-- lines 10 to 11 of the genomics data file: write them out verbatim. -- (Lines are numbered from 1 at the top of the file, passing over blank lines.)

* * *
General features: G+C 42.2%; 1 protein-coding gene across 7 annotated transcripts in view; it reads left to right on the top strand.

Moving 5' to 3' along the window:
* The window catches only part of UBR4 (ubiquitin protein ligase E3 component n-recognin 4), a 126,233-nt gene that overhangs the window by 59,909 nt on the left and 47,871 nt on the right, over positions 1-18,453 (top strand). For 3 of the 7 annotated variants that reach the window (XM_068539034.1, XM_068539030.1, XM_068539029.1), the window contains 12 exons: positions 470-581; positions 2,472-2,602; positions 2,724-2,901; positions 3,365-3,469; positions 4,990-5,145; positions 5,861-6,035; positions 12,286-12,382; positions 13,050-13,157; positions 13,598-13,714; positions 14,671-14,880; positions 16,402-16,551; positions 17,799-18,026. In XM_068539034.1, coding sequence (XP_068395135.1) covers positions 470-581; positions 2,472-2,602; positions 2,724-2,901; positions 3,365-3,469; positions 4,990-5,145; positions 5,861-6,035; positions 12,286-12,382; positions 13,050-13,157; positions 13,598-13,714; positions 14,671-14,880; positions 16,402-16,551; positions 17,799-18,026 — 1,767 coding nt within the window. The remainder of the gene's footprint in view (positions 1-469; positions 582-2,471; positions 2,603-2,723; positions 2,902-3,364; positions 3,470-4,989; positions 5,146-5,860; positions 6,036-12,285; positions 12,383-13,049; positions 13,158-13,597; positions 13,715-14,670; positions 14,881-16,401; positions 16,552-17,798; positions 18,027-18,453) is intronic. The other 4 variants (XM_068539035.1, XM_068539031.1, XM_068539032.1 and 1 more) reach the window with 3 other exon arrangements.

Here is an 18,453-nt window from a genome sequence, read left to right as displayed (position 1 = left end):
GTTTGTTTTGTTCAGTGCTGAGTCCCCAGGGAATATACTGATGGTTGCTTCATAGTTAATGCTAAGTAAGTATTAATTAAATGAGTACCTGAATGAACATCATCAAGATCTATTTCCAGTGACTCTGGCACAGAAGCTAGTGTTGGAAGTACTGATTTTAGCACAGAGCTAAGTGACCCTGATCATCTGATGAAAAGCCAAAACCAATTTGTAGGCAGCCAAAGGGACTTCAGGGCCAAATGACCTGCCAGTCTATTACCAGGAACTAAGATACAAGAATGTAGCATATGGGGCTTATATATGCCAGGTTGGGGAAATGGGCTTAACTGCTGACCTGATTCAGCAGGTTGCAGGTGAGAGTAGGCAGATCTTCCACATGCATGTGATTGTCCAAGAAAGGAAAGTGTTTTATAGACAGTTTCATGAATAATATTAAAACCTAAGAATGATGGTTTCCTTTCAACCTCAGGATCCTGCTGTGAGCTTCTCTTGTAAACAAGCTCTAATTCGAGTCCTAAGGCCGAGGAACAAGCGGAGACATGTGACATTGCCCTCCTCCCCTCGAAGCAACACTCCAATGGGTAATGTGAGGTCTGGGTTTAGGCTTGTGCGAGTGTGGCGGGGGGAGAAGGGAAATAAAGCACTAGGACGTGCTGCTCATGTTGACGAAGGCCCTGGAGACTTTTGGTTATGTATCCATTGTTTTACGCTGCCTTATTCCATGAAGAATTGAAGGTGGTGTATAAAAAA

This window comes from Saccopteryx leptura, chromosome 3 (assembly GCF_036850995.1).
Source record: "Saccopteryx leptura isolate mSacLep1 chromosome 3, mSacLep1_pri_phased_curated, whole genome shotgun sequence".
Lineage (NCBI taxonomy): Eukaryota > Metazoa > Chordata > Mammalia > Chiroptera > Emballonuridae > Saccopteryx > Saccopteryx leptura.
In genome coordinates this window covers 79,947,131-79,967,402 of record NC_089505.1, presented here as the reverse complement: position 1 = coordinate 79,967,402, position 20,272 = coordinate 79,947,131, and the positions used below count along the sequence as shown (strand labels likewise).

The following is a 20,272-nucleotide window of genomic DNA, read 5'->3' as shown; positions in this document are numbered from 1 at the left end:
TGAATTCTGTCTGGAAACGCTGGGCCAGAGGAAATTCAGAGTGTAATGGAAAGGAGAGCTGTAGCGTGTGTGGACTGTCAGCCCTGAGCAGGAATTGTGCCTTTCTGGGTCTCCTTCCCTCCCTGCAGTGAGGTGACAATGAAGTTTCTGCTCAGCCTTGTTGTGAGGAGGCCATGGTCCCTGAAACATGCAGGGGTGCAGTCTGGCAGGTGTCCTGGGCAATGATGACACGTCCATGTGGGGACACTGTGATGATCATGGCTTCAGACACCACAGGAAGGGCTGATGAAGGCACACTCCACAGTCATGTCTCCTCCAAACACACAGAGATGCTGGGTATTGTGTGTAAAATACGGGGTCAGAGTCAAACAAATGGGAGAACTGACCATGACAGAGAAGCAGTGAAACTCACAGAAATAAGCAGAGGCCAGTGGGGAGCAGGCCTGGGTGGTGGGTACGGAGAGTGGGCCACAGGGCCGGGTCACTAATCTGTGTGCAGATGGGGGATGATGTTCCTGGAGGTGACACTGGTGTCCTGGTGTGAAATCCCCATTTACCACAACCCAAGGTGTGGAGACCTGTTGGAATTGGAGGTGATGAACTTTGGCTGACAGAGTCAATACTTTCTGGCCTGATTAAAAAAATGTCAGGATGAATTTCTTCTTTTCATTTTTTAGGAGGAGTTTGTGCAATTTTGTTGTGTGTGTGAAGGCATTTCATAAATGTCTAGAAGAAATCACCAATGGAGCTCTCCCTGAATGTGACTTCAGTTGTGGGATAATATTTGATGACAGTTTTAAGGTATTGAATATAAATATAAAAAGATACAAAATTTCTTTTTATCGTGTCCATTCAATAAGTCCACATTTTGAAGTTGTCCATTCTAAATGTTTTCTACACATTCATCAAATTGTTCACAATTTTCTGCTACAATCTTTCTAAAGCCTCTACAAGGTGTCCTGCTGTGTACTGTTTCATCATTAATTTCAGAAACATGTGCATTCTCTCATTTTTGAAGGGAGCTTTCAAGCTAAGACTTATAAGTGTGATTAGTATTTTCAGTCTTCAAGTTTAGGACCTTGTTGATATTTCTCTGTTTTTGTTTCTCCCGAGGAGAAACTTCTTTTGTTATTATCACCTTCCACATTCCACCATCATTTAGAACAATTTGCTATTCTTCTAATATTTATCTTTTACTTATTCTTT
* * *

The following is a 20,272-nucleotide window of genomic DNA, read 5'->3' as shown; positions in this document are numbered from 1 at the left end:
TGAATTCTGTCTGGAAACGCTGGGCCAGAGGAAATTCAGAGTGTAATGGAAAGGAGAGCTGTAGCGTGTGTGGACTGTCAGCCCTGAGCAGGAATTGTGCCTTTCTGGGTCTCCTTCCCTCCCTGCAGTGAGGTGACAATGAAGTTTCTGCTCAGCCTTGTTGTGAGGAGGCCATGGTCCCTGAAACATGCAGGGGTGCAGTCTGGCAGGTGTCCTGGGCAATGATGACACGTCCATGTGGGGACACTGTGATGATCATGGCTTCAGACACCACAGGAAGGGCTGATGAAGGCACACTCCACAGTCATGTCTCCTCCAAACACACAGAGATGCTGGGTATTGTGTGTAAAATACGGGGTCAGAGTCAAACAAATGGGAGAACTGACCATGACAGAGAAGCAGTGAAACTCACAGAAATAAGCAGAGGCCAGTGGGGAGCAGGCCTGGGTGGTGGGTACGGAGAGTGGGCCACAGGGCCGGGTCACTAATCTGTGTGCAGATGGGGGATGATGTTCCTGGAGGTGACACTGGTGTCCTGGTGTGAAATCCCCATTTACCACAACCCAAGGTGTGGAGACCTGTTGGAATTGGAGGTGATGAACTTTGGCTGACAGAGTCAATACTTTCTGGCCTGATTAAAAAAATGTCAGGATGAATTTCTTCTTTTCATTTTTTAGGAGGAGTTTGTGCAATTTTGTTGTGTGTGTGAAGGCATTTCATAAATGTCTAGAAGAAATCACCAATGGAGCTCTCCCTGAATGTGACTTCAGTTGTGGGATAATATTTGATGACAGTTTTAAGGTATTGAATATAAATATAAAAAGATACAAAATTTCTTTTTATCGTGTCCATTCAATAAGTCCACATTTTGAAGTTGTCCATTCTAAATGTTTTCTACACATTCATCAAATTGTTCACAATTTTCTGCTACAATCTTTCTAAAGCCTCTACAAGGTGTCCTGCTGTGTACTGTTTCATCATTAATTTCAGAAACATGTGCATTCTCTCATTTTTGAAGGGAGCTTTCAAGCTAAGACTTATAAGTGTGATTAGTATTTTCAGTCTTCAAGTTTAGGACCTTGTTGATATTTCTCTGTTTTTGTTTCTCCCGAGGAGAAACTTCTTTTGTTATTATCACCTTCCACATTCCACCATCATTTAGAACAATTTGCTATTCTTCTAATATTTATCTTTTACTTATTCTTT